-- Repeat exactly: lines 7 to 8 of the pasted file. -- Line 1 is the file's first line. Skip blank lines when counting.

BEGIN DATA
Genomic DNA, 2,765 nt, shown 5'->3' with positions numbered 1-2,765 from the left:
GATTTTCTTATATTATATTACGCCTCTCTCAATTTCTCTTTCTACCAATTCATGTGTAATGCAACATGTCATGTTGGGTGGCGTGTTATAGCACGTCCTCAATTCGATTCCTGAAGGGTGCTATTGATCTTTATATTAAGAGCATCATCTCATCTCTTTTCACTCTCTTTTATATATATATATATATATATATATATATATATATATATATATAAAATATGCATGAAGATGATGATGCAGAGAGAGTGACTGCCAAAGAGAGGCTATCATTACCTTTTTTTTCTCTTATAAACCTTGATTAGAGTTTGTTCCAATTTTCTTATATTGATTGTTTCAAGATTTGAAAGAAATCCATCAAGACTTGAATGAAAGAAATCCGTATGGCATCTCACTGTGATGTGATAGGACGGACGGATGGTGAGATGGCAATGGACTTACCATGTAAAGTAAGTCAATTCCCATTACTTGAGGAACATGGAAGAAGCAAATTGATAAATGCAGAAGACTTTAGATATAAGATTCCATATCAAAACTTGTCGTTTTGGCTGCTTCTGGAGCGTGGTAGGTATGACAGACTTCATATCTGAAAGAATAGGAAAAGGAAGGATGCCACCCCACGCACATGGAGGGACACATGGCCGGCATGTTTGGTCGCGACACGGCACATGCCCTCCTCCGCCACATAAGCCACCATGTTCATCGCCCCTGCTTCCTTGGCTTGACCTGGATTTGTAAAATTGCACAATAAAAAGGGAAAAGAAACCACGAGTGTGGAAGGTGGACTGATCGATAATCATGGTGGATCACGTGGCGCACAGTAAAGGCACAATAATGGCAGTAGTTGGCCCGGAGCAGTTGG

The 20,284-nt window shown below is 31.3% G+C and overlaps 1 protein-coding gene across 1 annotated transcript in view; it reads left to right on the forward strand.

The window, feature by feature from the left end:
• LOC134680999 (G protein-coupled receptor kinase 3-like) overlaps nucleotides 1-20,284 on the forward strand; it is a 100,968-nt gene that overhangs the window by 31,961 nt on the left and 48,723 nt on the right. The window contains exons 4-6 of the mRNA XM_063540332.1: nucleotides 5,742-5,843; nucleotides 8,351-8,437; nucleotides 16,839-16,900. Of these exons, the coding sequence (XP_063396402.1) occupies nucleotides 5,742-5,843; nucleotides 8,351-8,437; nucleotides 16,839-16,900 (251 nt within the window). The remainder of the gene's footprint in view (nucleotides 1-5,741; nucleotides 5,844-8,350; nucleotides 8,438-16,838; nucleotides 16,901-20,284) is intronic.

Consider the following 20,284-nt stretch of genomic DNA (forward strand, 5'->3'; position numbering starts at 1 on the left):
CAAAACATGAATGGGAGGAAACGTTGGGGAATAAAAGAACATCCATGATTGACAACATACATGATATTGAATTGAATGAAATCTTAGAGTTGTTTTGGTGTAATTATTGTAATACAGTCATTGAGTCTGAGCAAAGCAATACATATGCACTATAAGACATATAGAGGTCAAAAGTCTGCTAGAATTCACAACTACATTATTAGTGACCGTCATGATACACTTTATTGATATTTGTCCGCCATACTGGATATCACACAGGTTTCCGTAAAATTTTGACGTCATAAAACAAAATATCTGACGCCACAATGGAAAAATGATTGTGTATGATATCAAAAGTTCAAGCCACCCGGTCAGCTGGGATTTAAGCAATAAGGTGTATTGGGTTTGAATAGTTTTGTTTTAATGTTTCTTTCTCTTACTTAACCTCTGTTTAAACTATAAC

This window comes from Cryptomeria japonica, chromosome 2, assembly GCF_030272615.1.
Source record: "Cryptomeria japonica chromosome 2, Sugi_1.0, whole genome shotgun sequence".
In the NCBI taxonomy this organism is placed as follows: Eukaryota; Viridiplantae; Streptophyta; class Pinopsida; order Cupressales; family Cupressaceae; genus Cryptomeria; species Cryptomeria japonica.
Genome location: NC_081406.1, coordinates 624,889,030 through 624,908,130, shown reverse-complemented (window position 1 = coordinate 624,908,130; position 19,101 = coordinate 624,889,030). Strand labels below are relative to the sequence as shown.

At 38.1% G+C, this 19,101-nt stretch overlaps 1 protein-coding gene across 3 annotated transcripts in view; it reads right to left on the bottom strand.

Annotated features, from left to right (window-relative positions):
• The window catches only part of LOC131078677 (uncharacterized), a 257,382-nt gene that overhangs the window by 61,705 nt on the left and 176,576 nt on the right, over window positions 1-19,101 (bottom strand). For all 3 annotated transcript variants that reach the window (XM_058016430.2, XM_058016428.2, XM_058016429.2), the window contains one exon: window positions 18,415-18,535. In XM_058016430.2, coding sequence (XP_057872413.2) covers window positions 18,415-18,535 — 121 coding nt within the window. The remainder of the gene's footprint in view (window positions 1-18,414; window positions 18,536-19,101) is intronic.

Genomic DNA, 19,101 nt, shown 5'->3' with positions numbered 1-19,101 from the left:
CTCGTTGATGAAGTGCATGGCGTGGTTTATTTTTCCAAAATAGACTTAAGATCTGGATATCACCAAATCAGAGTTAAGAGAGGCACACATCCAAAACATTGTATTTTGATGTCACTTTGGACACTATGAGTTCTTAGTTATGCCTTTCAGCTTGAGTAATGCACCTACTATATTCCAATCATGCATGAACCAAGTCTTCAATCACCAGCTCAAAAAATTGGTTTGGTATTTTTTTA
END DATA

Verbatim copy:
CAAAACATGAATGGGAGGAAACGTTGGGGAATAAAAGAACATCCATGATTGACAACATACATGATATTGAATTGAATGAAATCTTAGAGTTGTTTTGGTGTAATTATTGTAATACAGTCATTGAGTCTGAGCAAAGCAATACATATGCACTATAAGACATATAGAGGTCAAAAGTCTGCTAGAATTCACAACTACATTATTAGTGACCGTCATGATACACTTTATTGATATTTGTCCGCCATACTGGATATCACACAGGTTTCCGTAAAATTTTGACGTCATAAAACAAAATATCTGACGCCACAATGGAAAAATGATTGTGTATGATATCAAAAGTTCAAGCCACCCGGTCAGCTGGGATTTAAGCAATAAGGTGTATTGGGTTTGAATAGTTTTGTTTTAATGTTTCTTTCTCTTACTTAACCTCTGTTTAAACTATAAC

This window comes from Cryptomeria japonica, chromosome 2, assembly GCF_030272615.1.